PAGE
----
I bought this title because I liked Berry's Third Secret. Nowhere near as good! Unbelievable plot turns (it would take a top secret agent that long to think about and discover a transponder?? come now, Steve!) Corny accents (French is French, not strange sounding English). Character and plot inconsistencies making me realize that Berry did NOT do his history homework before writing this (the Gnostics were the absolute opposites of the smug sexists he makes the Templars out to be, and yet they were supposedly inspired by the Gnostics??)
And the narration---does no one at Audible make sure pronounciations are correct? Every time I hear the narrator mispronounce Cassiopeia, I cringe---she's too important a character to have her (well known) name tortured so.
After my enjoyment of the Third Secret (which also stretched credulity, but in a kinder, gentler way..), this was a real disappointment.
Tana French is one of our great new writers. Although her novels are mysteries, they are also very good fiction in their character development (you actually get to know and care about her people), their intricate and unusual plots, and their capture of real neighborhoods and real police politics. These are the type of books you hate to put down and are really sorry to see the end of. Read all three, and then you will be impatient for the next one to come out, as am I!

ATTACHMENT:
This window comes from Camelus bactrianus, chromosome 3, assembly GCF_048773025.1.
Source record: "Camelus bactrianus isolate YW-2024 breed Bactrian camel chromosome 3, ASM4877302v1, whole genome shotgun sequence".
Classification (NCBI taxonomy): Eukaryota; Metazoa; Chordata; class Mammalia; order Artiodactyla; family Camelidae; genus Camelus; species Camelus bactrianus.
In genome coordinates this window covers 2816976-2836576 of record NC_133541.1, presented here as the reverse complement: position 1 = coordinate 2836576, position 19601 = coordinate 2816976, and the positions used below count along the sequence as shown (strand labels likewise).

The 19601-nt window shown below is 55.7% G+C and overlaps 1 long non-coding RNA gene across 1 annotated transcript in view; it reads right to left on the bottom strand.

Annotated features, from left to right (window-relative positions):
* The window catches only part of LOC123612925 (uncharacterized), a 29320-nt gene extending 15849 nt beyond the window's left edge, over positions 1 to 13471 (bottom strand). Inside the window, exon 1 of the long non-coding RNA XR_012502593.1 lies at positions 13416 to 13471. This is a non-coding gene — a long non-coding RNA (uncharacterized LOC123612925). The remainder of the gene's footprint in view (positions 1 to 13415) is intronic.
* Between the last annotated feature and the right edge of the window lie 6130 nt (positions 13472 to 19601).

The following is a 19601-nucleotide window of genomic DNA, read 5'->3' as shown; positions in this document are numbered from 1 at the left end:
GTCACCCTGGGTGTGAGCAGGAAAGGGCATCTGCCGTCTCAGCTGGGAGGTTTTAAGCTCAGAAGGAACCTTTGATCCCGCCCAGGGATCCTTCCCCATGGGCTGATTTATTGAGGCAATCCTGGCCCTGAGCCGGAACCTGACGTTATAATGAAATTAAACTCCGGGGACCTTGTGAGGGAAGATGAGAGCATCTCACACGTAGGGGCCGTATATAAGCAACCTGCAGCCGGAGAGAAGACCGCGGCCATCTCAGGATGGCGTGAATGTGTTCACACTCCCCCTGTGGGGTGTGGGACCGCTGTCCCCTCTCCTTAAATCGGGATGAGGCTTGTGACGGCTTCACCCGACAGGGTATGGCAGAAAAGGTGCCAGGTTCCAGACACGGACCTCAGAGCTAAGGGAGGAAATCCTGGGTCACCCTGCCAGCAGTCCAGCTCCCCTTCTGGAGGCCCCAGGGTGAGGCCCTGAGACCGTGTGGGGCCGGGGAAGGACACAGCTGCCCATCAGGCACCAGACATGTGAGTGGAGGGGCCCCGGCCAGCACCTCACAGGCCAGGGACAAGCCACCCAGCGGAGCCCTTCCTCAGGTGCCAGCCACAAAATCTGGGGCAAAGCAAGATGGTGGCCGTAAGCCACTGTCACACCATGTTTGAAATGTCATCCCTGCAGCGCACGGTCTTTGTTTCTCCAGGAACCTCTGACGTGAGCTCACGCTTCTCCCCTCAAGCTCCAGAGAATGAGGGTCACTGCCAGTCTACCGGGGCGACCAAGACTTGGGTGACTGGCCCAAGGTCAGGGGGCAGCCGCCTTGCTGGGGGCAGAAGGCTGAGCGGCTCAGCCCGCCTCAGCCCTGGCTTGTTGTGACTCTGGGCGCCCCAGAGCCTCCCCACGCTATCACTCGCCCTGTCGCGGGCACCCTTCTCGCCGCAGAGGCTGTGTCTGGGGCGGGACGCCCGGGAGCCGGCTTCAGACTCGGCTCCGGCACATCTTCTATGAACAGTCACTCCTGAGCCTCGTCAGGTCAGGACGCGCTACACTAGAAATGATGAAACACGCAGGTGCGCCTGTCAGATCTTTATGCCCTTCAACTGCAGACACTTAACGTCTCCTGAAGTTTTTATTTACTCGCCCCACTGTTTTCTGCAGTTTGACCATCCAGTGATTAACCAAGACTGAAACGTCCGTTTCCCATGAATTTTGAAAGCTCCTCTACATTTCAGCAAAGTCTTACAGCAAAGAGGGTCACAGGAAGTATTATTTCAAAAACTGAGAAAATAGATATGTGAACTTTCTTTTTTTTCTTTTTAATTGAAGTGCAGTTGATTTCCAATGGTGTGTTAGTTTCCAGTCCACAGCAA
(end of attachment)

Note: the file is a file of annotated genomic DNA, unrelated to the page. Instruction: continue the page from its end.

Do not waste your time on this book, seemingly written by someone with the skills and hormonally driven mindset of a fourteen year old. Poorly written (with valley girl type lingo instead of good, varied English), obsessed with sex (one of the reasons it sounded like a young teen) and not at all researched---the author did not even bother to find out what the FBI, as opposed to the CIA or foreign service, has as duties. Until I heard the author's note at the end, I honestly thought it was written by someone at most 20. When she said it was a part of a successful series, I had a hard time believing my ears!
If you value a) the English language, b) a plausible plot, c) believable characters who are more than one dimensional, and d) even decent, not to say good, writing, skip this one.
Perhaps the bad reviews of this book are a product of the most unfortunate narrating I've ever heard on an audiobook. As one reviewer says, she makes everyone sound 10 years old--no, SHE sounds 10 years old! No inflection, no nuances. Why on earth did anyone hire her to read books? If there is a sequel to this book, please, please, get one of the many narrators who can actually narrate!
This is the first--and last--Fern Michaels book I'll read. The plot is tortured and overwrought, and the sex roles are worse than the 50's---insipid women and self-absorbed men. The premise of the book---that triplets might need to do some work on becoming separate individuals--might have made an interesting novel in someone else's hands, but the boat plot is unbelievable. Other details, like rebuilding an entire house in a day, also strain credulity.
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